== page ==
The toxic display of rude behavior and character assassination that has become a hallmark of this presidential primary season is matched only by the disturbing manifest ignorance by some of the candidates about economic issues.
We have heard, ad nauseam, epithets such as: “We don’t make things anymore . . . We keep sending our jobs overseas . . . China and Mexico are killing us on trade deals . . . The Chinese manipulate their currencies.”
Each one of these assertions, aimed at riling up the voting public, is absolutely false.
Let’s see what the truth actually is:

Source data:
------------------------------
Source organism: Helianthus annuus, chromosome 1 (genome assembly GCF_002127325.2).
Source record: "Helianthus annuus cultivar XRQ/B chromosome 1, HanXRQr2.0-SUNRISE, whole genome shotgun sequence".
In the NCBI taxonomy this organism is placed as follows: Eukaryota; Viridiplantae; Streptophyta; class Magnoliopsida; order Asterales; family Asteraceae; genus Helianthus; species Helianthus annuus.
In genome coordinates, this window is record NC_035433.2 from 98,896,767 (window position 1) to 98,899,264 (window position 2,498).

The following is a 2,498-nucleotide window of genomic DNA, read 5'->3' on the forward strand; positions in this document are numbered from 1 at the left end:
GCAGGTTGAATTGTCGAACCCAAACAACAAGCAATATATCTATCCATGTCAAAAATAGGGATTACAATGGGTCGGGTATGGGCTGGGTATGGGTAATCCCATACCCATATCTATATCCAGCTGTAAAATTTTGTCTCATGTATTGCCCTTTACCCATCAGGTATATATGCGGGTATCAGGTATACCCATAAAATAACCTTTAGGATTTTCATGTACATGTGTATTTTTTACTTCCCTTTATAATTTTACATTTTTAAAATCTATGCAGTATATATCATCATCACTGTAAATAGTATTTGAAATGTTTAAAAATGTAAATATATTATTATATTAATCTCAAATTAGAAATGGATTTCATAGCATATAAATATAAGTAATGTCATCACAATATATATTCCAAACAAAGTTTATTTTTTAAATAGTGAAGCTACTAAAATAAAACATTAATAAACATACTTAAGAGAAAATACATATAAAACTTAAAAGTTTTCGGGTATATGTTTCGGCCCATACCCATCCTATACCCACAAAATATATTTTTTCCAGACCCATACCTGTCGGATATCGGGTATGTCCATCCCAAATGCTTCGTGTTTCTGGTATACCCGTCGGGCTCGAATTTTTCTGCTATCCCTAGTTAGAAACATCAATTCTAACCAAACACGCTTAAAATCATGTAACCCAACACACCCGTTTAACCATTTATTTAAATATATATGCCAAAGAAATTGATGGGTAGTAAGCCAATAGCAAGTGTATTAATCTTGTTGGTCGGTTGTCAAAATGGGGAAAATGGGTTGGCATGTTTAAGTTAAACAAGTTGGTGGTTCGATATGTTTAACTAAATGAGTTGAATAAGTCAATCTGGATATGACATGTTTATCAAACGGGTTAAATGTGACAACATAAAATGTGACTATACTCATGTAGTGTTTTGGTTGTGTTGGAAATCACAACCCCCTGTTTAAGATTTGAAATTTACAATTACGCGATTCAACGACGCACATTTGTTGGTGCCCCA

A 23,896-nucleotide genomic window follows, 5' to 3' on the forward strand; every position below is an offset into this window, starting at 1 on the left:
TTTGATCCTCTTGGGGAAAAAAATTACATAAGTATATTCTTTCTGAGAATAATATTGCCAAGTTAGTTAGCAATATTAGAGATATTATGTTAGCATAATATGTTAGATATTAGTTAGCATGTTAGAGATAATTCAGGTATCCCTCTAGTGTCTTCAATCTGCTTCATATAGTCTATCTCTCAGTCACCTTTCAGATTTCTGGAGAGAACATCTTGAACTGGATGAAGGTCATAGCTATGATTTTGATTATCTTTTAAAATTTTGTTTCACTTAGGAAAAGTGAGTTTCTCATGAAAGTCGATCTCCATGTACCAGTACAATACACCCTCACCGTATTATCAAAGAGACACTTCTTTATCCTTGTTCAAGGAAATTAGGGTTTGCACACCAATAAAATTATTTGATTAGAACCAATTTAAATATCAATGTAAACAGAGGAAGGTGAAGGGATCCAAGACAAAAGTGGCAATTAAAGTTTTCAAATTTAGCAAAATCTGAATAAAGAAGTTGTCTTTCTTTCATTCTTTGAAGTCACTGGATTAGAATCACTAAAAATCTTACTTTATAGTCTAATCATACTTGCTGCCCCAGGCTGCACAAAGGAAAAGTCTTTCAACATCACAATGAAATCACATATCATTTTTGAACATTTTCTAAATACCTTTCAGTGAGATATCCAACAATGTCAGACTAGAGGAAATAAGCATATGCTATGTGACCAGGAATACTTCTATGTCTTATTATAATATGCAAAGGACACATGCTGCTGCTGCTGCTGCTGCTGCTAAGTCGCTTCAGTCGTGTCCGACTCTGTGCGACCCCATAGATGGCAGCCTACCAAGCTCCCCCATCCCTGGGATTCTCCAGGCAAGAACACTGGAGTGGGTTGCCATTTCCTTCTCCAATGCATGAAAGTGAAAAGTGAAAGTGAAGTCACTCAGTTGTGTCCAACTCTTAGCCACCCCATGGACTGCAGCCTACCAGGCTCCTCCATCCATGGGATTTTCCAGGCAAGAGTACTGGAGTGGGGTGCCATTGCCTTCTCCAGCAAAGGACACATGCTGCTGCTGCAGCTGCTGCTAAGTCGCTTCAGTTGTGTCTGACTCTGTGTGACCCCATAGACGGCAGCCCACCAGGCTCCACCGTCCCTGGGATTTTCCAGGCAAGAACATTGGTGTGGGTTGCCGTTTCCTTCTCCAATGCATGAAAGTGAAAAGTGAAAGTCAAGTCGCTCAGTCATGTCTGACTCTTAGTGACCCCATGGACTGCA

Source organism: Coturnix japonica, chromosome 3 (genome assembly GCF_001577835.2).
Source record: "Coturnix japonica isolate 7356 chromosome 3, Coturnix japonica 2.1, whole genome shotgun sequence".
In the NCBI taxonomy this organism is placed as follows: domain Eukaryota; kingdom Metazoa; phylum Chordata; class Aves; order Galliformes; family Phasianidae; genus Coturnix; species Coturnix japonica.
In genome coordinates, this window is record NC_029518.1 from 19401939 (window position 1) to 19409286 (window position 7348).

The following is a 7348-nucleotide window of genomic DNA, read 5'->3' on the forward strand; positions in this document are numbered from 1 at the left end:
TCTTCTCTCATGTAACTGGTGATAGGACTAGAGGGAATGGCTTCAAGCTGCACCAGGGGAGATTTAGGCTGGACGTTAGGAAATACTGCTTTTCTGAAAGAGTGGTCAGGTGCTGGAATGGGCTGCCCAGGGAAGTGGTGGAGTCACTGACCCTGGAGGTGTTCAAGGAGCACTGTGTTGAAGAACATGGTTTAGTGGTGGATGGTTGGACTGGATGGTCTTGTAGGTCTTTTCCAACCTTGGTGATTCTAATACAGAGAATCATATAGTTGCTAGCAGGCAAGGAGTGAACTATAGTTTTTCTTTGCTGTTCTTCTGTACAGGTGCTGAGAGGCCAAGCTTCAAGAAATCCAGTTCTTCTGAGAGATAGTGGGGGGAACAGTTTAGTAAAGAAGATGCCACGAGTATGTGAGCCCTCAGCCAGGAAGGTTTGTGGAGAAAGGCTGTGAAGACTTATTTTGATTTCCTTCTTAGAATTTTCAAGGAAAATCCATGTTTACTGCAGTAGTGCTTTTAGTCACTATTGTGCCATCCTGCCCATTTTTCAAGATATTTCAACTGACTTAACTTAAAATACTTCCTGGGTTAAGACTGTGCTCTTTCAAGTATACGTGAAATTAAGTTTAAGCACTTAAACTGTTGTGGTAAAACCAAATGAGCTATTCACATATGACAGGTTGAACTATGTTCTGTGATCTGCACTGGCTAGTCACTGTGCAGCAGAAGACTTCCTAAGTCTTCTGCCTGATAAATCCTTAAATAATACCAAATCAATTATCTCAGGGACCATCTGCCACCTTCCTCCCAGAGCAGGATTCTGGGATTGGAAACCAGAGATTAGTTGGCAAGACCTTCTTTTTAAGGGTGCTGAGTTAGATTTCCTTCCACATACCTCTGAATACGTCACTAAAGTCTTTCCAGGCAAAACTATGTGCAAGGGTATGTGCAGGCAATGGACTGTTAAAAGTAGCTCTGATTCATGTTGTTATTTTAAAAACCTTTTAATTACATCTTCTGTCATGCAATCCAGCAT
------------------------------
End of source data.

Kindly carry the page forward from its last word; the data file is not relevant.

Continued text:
▪ “We don’t make things anymore.” This one is the mother of all lies. U.S. manufacturing is strong, growing larger, and more productive and competitive than ever — especially in machinery, electronic equipment, aircraft and vehicles, America’s top four exports. However, it is less labor-intensive as technology (including robots) substitutes humans — a global trend, impacting rich and poor nations alike, including China. Nonetheless, the $2.5 trillion U.S. manufacturing economy faces a shortageof 2 million skilled jobs over the next decade. Both foreign direct investment (FDI) and exports are drivers of America’s manufacturing competitiveness. FDI in manufacturing exceeds $1 trillion, with motor vehicles most prominent (e.g., Honda in Indiana, Nissan in Tennessee, Mercedes in Alabama, BMW in South Carolina). U.S. auto exports (2 million vehicles) set a record high last year.